The more serious the crime, it seems, the less a suspect is entitled to fair treatment. How else to explain Massachusetts Superior Court Judge Patrick F. Brady’s decision to dismiss a civil lawsuit against prestigious Milton Academy for its poor handling of yet another alleged sex scandal?
In his holier-than-thou opinion, Brady evaded the core legal question in the case of whether a private prep school should be considered a “membership organization” under Massachusetts common law, and is therefore obliged to treat its students with the fairness owed to members of such organizations. Instead of doing the hard work of figuring out the answer, Judge Brady, offended by the sex, focused on the students’, not the administrators’, conduct.
As “Freedom Watch” reported earlier this year (“Sex and Betrayal at Milton Academy,” This Just In, February 16), the family of 17-year-old former Milton student James Driscoll sued the school for its treatment of James when it came to light that he and four other boys had received oral sex from a 15-year-old female schoolmate. School officials, upon hearing the allegation, called the boys in, got them to confess to what is, in fact, the crime of statutory rape in Massachusetts (the girl being underage), and expelled them. They then turned over the students’ confessions to the police— all without notifying the boys’ parents, let alone legal counsel.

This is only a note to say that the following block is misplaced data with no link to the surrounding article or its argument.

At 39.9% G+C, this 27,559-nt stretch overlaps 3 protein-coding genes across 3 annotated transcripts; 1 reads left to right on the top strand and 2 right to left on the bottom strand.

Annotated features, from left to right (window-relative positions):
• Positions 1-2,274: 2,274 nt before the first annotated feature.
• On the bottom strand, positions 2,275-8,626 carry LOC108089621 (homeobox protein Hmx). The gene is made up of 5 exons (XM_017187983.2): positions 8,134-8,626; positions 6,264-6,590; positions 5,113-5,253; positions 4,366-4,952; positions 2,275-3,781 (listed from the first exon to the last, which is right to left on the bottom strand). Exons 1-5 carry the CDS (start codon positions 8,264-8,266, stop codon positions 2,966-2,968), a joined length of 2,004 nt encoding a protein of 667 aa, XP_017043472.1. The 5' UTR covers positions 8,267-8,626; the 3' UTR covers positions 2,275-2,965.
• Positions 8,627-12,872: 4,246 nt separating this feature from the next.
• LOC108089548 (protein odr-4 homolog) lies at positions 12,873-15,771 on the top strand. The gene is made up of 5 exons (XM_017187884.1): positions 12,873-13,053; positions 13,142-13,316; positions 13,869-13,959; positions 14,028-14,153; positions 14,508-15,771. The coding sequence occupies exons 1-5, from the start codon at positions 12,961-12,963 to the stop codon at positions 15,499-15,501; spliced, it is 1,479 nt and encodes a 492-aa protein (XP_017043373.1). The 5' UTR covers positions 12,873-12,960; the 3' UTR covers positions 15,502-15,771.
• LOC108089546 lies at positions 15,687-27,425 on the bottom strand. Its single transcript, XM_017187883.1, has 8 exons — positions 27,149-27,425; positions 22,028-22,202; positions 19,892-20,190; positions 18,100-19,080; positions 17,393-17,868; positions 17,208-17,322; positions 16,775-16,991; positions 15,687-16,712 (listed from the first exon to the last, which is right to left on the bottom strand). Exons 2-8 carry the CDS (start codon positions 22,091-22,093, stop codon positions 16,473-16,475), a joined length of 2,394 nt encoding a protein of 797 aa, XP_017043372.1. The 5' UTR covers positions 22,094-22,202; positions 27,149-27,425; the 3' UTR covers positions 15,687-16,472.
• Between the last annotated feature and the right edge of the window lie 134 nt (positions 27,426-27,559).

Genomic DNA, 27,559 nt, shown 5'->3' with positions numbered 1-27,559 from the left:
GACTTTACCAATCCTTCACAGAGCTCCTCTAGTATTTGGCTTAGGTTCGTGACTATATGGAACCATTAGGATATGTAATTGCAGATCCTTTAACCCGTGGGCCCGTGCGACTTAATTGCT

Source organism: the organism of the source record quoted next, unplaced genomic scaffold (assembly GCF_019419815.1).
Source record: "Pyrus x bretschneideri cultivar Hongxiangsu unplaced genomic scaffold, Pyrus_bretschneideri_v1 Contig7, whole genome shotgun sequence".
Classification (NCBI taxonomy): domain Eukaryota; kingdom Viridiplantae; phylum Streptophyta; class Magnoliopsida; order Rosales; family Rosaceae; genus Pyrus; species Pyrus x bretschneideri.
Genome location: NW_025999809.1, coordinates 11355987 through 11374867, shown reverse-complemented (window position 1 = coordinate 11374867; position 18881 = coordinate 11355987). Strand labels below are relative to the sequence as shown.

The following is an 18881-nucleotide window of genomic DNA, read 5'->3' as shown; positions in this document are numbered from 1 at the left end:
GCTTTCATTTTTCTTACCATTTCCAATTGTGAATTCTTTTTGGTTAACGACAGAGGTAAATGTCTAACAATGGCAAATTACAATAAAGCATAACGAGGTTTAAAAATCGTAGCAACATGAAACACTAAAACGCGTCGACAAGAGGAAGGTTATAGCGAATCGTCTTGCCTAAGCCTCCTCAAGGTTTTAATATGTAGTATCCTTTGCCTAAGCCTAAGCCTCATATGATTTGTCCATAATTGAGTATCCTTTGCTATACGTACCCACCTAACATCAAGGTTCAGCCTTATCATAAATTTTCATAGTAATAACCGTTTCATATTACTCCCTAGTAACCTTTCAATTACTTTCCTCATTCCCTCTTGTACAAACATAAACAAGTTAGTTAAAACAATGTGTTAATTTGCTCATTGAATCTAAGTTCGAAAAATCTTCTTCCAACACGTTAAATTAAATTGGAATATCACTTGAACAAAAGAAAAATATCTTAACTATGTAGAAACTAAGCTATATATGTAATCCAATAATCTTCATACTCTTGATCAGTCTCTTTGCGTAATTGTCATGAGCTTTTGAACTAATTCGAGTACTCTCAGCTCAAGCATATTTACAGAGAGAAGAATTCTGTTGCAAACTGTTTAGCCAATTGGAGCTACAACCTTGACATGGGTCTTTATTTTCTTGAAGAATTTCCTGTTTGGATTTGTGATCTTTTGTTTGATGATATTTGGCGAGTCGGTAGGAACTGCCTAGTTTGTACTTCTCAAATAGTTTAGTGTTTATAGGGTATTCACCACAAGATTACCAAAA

After conducting a self-congratulatory publicity campaign drenched in political correctness, the school asked Judge Brady to dismiss the Driscoll family’s complaint that Milton administrators essentially tricked their son into confessing to a serious crime. Barely suppressing his moral outrage against sexually active youth, Brady ruled, in effect, that school officials had no duty to so much as notify the parents of the boys, nor give the boys opportunity to obtain legal counsel. Why? Because these boys had become “perpetrators of a criminal act of sexual abuse” by creating the “pressurized” situation of a five-to-one guy-to-girl ratio. The upshot of Brady’s decision? Those merely accused of crime forfeit all rights, especially if they’re in high school and have had group oral sex.
Refusing to credit the family’s claim that Milton had acted in an “extreme and outrageous” manner when it obtained and handed over to police statements tantamount to confessions of rape, Brady intoned that such a “claim turns the law upside down.” How so? The family’s characterizations of the administrators’ conduct “more appropriately characterize the conduct of” the boys. And that’s that. In other words, because the boys acted badly, the school may treat them in any way it sees fit — legal rights and obligations be damned. All this without any analysis of the common law doctrine that should control this case. How could a judge make such a fundamental legal error?
(Lawyers for the Driscoll family declined to discuss the case, so it is unclear whether they will appeal.)
The same general phenomenon — of convicting and punishing students accused of sexual misconduct without due process of law — has been in the air lately, most notoriously at Duke University, where, without paying the slightest attention to standards of legal fair play, the district attorney has been pursuing three undergraduate lacrosse players involved in an alleged sexual assault. Sex, it seems, continues to addle the brains of otherwise rational public servants.